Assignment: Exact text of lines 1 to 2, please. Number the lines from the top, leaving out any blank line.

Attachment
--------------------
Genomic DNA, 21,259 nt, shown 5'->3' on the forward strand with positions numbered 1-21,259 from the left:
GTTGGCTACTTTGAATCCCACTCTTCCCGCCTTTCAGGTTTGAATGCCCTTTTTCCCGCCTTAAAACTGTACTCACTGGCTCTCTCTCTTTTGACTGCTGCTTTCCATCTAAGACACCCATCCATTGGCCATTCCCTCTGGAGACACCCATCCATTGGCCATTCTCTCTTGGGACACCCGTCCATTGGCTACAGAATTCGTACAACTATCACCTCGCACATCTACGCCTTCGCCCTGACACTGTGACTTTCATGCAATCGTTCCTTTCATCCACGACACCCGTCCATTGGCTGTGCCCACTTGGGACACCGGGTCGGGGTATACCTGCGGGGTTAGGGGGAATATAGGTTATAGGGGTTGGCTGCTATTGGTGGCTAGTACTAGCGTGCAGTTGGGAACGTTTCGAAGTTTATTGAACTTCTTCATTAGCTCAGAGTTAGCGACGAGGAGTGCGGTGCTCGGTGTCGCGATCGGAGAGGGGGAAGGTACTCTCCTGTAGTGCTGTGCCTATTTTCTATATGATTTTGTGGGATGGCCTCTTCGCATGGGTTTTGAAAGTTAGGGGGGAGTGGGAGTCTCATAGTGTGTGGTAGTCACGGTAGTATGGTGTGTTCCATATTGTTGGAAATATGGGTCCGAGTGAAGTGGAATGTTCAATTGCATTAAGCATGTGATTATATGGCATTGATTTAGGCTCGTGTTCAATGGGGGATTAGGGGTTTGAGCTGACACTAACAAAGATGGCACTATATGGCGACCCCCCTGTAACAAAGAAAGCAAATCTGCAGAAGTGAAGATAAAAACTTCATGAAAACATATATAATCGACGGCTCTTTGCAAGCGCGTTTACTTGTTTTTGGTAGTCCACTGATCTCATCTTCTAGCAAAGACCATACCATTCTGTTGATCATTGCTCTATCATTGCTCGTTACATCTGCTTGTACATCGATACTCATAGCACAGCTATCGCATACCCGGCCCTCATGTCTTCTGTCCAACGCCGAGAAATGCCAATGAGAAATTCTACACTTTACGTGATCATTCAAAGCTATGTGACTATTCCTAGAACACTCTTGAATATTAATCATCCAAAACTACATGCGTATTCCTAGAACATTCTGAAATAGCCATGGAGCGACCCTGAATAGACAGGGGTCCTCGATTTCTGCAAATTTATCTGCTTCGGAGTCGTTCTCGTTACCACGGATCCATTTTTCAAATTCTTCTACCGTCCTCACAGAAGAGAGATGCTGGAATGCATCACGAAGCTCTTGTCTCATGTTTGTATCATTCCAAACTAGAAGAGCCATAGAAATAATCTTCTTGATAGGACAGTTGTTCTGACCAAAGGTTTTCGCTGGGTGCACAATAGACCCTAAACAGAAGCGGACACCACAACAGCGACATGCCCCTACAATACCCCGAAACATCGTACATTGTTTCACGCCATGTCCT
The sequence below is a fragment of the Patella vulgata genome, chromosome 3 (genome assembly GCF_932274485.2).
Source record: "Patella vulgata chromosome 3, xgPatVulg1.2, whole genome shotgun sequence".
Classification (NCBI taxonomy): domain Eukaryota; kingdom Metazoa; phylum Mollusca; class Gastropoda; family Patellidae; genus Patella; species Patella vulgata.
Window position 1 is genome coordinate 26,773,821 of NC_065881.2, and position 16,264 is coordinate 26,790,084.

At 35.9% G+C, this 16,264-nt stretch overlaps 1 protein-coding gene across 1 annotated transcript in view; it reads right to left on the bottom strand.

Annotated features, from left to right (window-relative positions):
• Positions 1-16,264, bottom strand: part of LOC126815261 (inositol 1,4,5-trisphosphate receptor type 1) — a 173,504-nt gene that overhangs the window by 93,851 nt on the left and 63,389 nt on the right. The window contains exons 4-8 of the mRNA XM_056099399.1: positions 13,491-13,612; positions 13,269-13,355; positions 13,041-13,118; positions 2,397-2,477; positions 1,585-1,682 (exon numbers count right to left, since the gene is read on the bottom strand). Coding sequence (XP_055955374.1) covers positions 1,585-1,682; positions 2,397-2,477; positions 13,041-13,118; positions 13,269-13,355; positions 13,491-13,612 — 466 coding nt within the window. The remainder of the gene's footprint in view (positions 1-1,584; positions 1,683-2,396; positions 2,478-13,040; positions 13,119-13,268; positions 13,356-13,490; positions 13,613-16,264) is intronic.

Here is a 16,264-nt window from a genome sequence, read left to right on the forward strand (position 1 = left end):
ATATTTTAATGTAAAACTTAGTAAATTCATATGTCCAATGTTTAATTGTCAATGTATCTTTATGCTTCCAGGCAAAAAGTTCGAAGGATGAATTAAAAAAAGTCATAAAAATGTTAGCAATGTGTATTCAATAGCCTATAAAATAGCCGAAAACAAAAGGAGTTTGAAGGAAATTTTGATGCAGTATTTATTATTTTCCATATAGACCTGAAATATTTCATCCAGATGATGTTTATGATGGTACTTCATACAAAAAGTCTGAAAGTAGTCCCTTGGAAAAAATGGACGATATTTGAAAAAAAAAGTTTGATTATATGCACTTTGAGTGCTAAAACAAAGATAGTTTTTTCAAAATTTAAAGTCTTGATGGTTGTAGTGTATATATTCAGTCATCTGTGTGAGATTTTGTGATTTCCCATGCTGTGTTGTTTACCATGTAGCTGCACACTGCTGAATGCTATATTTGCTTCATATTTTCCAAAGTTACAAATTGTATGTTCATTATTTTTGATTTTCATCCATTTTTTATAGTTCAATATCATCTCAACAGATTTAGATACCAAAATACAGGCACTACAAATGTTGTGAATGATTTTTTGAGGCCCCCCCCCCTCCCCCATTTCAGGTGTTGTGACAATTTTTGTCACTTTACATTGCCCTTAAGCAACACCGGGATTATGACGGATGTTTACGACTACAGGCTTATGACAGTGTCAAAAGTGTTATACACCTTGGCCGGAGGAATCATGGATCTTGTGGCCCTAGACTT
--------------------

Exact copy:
Genomic DNA, 21,259 nt, shown 5'->3' on the forward strand with positions numbered 1-21,259 from the left:
GTTGGCTACTTTGAATCCCACTCTTCCCGCCTTTCAGGTTTGAATGCCCTTTTTCCCGCCTTAAAACTGTACTCACTGGCTCTCTCTCTTTTGACTGCTGCTTTCCATCTAAGACACCCATCCATTGGCCATTCCCTCTGGAGACACCCATCCATTGGCCATTCTCTCTTGGGACACCCGTCCATTGGCTACAGAATTCGTACAACTATCACCTCGCACATCTACGCCTTCGCCCTGACACTGTGACTTTCATGCAATCGTTCCTTTCATCCACGACACCCGTCCATTGGCTGTGCCCACTTGGGACACCGGGTCGGGGTATACCTGCGGGGTTAGGGGGAATATAGGTTATAGGGGTTGGCTGCTATTGGTGGCTAGTACTAGCGTGCAGTTGGGAACGTTTCGAAGTTTATTGAACTTCTTCATTAGCTCAGAGTTAGCGACGAGGAGTGCGGTGCTCGGTGTCGCGATCGGAGAGGGGGAAGGTACTCTCCTGTAGTGCTGTGCCTATTTTCTATATGATTTTGTGGGATGGCCTCTTCGCATGGGTTTTGAAAGTTAGGGGGGAGTGGGAGTCTCATAGTGTGTGGTAGTCACGGTAGTATGGTGTGTTCCATATTGTTGGAAATATGGGTCCGAGTGAAGTGGAATGTTCAATTGCATTAAGCATGTGATTATATGGCATTGATTTAGGCTCGTGTTCAATGGGGGATTAGGGGTTTGAGCTGACACTAACAAAGATGGCACTATATGGCGACCCCCCTGTAACAAAGAAAGCAAATCTGCAGAAGTGAAGATAAAAACTTCATGAAAACATATATAATCGACGGCTCTTTGCAAGCGCGTTTACTTGTTTTTGGTAGTCCACTGATCTCATCTTCTAGCAAAGACCATACCATTCTGTTGATCATTGCTCTATCATTGCTCGTTACATCTGCTTGTACATCGATACTCATAGCACAGCTATCGCATACCCGGCCCTCATGTCTTCTGTCCAACGCCGAGAAATGCCAATGAGAAATTCTACACTTTACGTGATCATTCAAAGCTATGTGACTATTCCTAGAACACTCTTGAATATTAATCATCCAAAACTACATGCGTATTCCTAGAACATTCTGAAATAGCCATGGAGCGACCCTGAATAGACAGGGGTCCTCGATTTCTGCAAATTTATCTGCTTCGGAGTCGTTCTCGTTACCACGGATCCATTTTTCAAATTCTTCTACCGTCCTCACAGAAGAGAGATGCTGGAATGCATCACGAAGCTCTTGTCTCATGTTTGTATCATTCCAAACTAGAAGAGCCATAGAAATAATCTTCTTGATAGGACAGTTGTTCTGACCAAAGGTTTTCGCTGGGTGCACAATAGACCCTAAACAGAAGCGGACACCACAACAGCGACATGCCCCTACAATACCCCGAAACATCGTACATTGTTTCACGCCATGTCCT